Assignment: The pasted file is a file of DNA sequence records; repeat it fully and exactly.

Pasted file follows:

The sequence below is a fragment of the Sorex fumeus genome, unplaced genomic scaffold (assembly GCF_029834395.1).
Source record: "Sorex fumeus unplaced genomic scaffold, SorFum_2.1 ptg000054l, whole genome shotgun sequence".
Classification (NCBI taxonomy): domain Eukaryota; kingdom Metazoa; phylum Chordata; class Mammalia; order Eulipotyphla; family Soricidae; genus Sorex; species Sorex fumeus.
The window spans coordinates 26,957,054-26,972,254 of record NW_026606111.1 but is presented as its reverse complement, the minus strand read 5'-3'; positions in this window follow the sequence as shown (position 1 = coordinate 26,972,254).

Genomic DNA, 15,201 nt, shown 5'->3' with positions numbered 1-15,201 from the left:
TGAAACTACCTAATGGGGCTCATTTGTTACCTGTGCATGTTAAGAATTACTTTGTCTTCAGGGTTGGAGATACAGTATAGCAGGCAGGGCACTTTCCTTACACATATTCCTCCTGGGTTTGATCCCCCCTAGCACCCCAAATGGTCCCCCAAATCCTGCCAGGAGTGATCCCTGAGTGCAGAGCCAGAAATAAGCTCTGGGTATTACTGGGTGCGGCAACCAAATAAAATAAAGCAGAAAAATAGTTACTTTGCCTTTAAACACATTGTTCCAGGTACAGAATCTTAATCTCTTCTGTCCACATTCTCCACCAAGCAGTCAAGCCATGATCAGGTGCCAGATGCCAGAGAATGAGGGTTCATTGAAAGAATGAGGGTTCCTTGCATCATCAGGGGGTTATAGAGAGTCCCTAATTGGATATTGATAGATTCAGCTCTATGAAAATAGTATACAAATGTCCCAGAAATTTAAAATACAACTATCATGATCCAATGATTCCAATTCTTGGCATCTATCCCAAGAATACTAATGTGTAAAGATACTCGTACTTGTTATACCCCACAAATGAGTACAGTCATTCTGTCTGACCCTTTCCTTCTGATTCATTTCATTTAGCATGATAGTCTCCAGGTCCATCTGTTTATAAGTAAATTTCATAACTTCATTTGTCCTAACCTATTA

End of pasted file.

The sequence below is a fragment of the Sorex fumeus genome, unplaced genomic scaffold (assembly GCF_029834395.1).
Source record: "Sorex fumeus unplaced genomic scaffold, SorFum_2.1 ptg000054l, whole genome shotgun sequence".
Classification (NCBI taxonomy): domain Eukaryota; kingdom Metazoa; phylum Chordata; class Mammalia; order Eulipotyphla; family Soricidae; genus Sorex; species Sorex fumeus.
The window spans coordinates 26,957,054-26,972,254 of record NW_026606111.1 but is presented as its reverse complement, the minus strand read 5'-3'; positions in this window follow the sequence as shown (position 1 = coordinate 26,972,254).

Genomic DNA, 15,201 nt, shown 5'->3' with positions numbered 1-15,201 from the left:
TGAAACTACCTAATGGGGCTCATTTGTTACCTGTGCATGTTAAGAATTACTTTGTCTTCAGGGTTGGAGATACAGTATAGCAGGCAGGGCACTTTCCTTACACATATTCCTCCTGGGTTTGATCCCCCCTAGCACCCCAAATGGTCCCCCAAATCCTGCCAGGAGTGATCCCTGAGTGCAGAGCCAGAAATAAGCTCTGGGTATTACTGGGTGCGGCAACCAAATAAAATAAAGCAGAAAAATAGTTACTTTGCCTTTAAACACATTGTTCCAGGTACAGAATCTTAATCTCTTCTGTCCACATTCTCCACCAAGCAGTCAAGCCATGATCAGGTGCCAGATGCCAGAGAATGAGGGTTCATTGAAAGAATGAGGGTTCCTTGCATCATCAGGGGGTTATAGAGAGTCCCTAATTGGATATTGATAGATTCAGCTCTATGAAAATAGTATACAAATGTCCCAGAAATTTAAAATACAACTATCATGATCCAATGATTCCAATTCTTGGCATCTATCCCAAGAATACTAATGTGTAAAGATACTCGTACTTGTTATACCCCACAAATGAGTACAGTCATTCTGTCTGACCCTTTCCTTCTGATTCATTTCATTTAGCATGATAGTCTCCAGGTCCATCTGTTTATAAGTAAATTTCATAACTTCATTTGTCCTAACCTATTA